PITTSBURGH — For just this weekend, a neighborhood in this city that has lain dormant in boxes and under plastic coverings for nearly a decade, is coming back to life.
Almost everyone important will be there in Mister Rogers' Neighborhood of Make-Believe: Daniel Striped Tiger, X the Owl, Henrietta Pussycat and even Mr. McFeely in the flesh.
The set is being rebuilt and opened to the public today and Sunday, giving generations of Americans who grew up with Fred Rogers and his mother's hand-knit cardigans — as well as their children who watch his reruns — a real-life look at one of TV's most famous neighborhoods.
"It's really an iconic part of Pittsburgh," says David Newell, aka Mr. McFeely.
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The weekend marks the renaming of the WQED studio, where the show was taped, after Fred Rogers. The show, now in its 41st year, is the longest-running show on public television, according to Maria Pisano, WQED's marketing associate.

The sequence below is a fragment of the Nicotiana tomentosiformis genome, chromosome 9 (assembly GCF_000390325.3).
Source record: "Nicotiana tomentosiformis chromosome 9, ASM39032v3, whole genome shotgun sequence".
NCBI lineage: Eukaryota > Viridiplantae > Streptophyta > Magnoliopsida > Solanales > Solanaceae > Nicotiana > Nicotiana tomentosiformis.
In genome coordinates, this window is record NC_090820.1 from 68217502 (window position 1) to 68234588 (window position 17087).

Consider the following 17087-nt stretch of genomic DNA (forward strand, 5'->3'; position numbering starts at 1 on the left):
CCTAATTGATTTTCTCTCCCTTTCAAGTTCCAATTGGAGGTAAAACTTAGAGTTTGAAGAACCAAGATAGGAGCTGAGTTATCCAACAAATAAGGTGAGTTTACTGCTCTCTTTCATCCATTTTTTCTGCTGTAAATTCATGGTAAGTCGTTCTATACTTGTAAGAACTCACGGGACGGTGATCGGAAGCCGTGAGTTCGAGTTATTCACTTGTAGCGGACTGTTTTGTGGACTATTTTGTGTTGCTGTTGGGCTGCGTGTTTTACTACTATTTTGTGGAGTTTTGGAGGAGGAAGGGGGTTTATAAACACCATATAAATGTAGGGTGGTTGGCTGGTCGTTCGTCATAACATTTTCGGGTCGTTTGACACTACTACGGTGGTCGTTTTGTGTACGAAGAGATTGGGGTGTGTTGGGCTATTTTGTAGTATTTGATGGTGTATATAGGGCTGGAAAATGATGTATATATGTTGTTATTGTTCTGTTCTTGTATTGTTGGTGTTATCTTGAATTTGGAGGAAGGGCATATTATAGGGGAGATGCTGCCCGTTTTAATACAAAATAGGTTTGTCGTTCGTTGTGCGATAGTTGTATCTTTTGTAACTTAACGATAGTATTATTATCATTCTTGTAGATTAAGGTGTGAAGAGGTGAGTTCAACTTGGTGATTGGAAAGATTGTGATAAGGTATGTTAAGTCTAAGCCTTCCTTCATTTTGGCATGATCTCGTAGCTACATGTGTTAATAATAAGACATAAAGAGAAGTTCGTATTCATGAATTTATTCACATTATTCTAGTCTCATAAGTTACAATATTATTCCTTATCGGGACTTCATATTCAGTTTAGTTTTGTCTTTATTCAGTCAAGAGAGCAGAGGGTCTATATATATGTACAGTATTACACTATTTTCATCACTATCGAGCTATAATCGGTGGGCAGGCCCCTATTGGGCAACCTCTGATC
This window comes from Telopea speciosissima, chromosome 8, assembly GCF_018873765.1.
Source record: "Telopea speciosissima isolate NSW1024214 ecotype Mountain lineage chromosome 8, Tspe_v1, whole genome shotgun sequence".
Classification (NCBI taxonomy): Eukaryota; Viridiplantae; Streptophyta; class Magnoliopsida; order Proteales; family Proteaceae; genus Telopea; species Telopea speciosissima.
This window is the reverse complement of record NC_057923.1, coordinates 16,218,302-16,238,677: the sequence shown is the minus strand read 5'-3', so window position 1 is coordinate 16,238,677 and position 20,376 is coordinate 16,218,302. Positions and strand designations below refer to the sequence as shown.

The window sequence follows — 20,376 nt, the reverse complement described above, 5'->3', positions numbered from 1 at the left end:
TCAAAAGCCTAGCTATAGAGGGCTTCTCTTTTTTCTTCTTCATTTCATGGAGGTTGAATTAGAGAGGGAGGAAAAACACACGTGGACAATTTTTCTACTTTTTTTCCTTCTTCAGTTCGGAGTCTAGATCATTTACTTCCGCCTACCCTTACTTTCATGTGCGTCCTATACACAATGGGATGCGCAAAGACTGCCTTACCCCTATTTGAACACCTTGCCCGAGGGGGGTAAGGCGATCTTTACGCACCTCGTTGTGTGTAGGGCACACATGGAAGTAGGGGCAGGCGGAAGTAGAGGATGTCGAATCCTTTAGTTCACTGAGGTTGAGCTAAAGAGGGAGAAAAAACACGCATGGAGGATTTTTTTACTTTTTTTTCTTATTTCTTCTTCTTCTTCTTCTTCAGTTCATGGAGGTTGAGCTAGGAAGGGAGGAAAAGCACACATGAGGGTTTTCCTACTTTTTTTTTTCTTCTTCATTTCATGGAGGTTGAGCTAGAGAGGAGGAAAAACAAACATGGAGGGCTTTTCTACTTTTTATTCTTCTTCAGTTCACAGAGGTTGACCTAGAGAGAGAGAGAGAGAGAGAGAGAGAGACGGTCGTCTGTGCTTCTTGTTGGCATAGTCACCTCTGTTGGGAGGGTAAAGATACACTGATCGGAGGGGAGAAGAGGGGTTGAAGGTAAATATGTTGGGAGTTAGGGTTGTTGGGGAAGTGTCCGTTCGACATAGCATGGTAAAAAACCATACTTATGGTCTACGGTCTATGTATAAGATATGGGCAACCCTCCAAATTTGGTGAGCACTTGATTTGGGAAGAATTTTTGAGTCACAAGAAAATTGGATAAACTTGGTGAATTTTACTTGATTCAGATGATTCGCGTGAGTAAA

Newell and Pisano have been fielding e-mails packed with memories from people across the country and the world.
One woman from Chicago remembers visiting the set with her father as a child. Now, she plans to make the 460-mile trip to Pittsburgh this weekend with her 5-year-old son so he can have the same memory.
"People are very emotionally connected to the show and their memories," Pisano said. "It's really amazing to see the impact."
Replicas of parts of the set exist in some places, such as Idlewild Park in Ligonier, Pa., where a trolley takes children through the Neighborhood of Make-Believe, and the Children's Museum of Pittsburgh, which has a play area based on the set.
Not only is Mister Rogers himself conspicuously absent — Fred Rogers died of cancer in 2002 at age 74 — so is the timeless trolley that has ding-dinged along the tracks for 40 years. It's preserved in plexiglass at the Fred Rogers Center in Latrobe, Pa.